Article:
Image by @notnixon
In a room deep beneath the community centre’s pool and ping-pong tables Ray Cam’s media lab stirs. Its walls hung with coiled wire, it is from this narrow room that the heart of Strathcona pulsates, its beats becoming vibrations that course through local radios and limitless Internet. Ray Cam Community Radio (RCR), previously known as Vancouver Youth Radio, is once again in operation.
Though Vancouver possesses a number of community broadcasters, RCR is sets itself apart for its emphasis on youth empowerment and for its hyper-local perspective. Based out of one of Vancouver’s most culturally diverse communities, program director Bob Gilson admits that the opportunity to broadcast these tales of experience were what drew him to work in the neighbourhood.
“I’m very much interested in the demographic that’s here,” explained Gilson. “We’re focused mainly on the Strathcona community, and the idea here is that we’ve got an audience that we consider to be youth, Aboriginal, Asian and other mixed races, and our audience for the most part is low-income, with limited resources.”
The benefit of drawing together youth with disparate cultural backgrounds through radio, continued Gilson, is that they can develop programs both independently and cooperatively. So while contributors may do part of a show in their home language, they will also do part of it in English, playing their native music for a portion and pop music for another.
“The common ground that they have is around community, and the promotion of positive values in the community and bringing community together,” expanded Gilson.
Allowing youth to produce their own radio content also has a number of other benefits, such as the ability to understand sound technology. Though Gilson realizes that few youth will go on to careers in radio, these marketable skills will indeed be useful, as content creators are always in demand.
However, it is not the technical aspect that is the real advantage offered by RCR, but the ability to see one’s creative ideas realized. This, argues Gilson, will invest young people with a confidence that they can carry throughout their lives.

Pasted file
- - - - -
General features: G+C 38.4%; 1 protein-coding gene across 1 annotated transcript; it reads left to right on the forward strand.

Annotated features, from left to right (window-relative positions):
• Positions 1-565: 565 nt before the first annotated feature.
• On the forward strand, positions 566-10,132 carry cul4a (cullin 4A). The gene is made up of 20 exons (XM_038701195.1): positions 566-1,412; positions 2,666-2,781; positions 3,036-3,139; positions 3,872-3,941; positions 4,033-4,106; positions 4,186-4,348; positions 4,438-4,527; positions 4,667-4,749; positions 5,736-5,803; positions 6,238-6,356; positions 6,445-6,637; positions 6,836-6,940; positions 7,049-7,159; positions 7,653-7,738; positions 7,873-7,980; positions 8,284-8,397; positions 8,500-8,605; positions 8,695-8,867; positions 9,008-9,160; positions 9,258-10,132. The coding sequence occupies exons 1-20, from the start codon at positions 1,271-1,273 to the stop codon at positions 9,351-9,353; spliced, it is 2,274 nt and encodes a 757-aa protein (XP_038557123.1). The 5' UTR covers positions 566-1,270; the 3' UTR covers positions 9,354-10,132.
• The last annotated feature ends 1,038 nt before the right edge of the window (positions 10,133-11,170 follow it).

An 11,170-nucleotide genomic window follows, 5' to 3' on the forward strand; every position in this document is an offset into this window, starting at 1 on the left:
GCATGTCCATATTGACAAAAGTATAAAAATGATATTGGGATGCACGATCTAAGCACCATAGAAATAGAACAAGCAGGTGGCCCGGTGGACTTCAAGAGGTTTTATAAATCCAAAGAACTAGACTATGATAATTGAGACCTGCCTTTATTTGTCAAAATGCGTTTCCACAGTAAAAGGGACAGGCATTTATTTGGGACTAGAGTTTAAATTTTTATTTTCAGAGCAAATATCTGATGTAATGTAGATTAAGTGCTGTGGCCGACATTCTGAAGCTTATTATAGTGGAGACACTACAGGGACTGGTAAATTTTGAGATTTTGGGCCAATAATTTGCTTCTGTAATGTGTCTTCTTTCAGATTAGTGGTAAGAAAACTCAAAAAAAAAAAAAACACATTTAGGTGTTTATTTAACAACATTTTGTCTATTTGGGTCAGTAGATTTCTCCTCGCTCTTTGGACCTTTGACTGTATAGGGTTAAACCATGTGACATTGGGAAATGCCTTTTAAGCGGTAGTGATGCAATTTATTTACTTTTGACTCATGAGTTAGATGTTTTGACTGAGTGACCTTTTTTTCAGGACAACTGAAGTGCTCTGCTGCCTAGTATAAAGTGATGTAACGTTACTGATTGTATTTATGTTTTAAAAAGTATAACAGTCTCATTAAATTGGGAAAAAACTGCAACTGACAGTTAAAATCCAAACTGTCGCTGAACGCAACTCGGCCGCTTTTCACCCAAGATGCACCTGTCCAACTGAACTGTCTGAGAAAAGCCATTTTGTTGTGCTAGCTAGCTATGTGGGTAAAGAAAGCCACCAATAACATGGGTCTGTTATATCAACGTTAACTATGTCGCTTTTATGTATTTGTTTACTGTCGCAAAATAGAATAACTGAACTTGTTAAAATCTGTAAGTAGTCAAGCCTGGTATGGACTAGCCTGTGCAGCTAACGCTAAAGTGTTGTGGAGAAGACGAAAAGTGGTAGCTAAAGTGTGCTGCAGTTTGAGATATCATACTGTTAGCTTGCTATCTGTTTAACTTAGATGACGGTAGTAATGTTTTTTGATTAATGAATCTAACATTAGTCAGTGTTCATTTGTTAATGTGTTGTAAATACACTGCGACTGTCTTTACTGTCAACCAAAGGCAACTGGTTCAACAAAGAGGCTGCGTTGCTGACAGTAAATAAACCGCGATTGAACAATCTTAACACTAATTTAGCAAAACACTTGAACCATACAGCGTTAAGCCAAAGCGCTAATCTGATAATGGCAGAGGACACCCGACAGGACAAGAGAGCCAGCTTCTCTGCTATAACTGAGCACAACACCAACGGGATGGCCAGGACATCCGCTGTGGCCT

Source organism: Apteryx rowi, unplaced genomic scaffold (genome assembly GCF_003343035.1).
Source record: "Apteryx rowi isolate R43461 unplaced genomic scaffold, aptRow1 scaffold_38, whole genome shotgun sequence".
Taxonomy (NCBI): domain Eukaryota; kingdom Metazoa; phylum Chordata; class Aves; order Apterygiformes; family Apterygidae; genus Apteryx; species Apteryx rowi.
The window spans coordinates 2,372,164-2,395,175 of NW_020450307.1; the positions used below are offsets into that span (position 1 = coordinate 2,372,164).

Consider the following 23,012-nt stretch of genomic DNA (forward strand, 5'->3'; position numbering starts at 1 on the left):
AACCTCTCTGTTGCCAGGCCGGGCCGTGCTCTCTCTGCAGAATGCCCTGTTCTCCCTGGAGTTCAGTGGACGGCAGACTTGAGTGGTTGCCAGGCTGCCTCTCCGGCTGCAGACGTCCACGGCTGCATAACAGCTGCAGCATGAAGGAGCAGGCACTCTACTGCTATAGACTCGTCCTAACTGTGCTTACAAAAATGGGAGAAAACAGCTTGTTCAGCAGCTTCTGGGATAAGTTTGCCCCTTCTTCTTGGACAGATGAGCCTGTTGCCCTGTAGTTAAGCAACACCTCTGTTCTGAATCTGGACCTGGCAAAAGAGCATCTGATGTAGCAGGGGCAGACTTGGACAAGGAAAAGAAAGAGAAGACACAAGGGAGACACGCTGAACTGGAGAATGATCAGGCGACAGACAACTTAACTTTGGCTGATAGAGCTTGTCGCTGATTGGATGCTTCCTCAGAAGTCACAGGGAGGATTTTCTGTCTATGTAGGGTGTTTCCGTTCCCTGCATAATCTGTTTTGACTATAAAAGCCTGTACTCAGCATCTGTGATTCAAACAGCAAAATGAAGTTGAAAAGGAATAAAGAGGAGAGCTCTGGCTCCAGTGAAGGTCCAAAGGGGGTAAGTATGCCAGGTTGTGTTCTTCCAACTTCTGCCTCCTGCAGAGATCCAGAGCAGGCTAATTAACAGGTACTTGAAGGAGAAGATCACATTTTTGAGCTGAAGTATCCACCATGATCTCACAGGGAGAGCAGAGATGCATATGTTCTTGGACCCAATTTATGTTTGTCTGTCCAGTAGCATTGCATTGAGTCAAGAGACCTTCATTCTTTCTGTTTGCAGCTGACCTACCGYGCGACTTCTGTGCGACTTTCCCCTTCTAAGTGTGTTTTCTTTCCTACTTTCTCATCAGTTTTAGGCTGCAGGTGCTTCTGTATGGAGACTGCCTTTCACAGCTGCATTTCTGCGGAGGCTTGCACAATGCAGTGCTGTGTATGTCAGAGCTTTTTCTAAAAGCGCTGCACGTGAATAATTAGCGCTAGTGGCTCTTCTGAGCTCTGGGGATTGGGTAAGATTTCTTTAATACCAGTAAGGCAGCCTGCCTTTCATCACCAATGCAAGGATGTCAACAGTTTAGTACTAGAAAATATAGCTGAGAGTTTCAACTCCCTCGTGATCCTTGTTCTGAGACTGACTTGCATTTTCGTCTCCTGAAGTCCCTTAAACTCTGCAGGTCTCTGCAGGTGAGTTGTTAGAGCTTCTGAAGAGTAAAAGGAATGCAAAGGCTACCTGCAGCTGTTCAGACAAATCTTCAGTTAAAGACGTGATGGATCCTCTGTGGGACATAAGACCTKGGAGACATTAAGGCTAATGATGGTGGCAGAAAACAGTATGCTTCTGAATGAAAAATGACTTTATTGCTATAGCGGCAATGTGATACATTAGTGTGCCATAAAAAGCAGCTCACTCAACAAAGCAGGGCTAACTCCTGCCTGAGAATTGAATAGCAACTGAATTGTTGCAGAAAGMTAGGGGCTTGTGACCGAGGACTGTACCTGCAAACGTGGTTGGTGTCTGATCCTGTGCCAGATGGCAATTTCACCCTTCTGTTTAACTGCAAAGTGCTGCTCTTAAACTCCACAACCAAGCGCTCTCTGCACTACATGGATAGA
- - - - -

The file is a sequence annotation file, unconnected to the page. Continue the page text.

“It’s not about what’s being broadcast. It’s not about the noise that’s coming off the transmitter,” explained Gilson, “It’s about the process that the people are involved in, in learning how to do it-it’s about the journey, not the destination.
“There are a lot of people in this community who are searching for meaning in their lives, who are searching for skill development, who are searching for ways to express themselves. This project is about providing a facility and the training that allows a person to develop an ‘I can do it’ attitude, and hopefully becomes a stimulus for meaningful experiences that go beyond here.”
Eventually, Gilson hopes to develop RCR into a station speaking to all areas of life in Strathcona, a place where individuals from different backgrounds can listen to their own culture on a weekly basis. In intending to partner with local businesses, Gilson hopes to provide the station greater stability by generating a portion of revenue through advertisement.
Listen to Ray Cam Community Radio at 89.5FM or stream online at Raycamcommunityradio.ca. The station will also be broadcasting an all-ages show live from the Patricia Hotel on the last Sunday of every month, beginning March 24.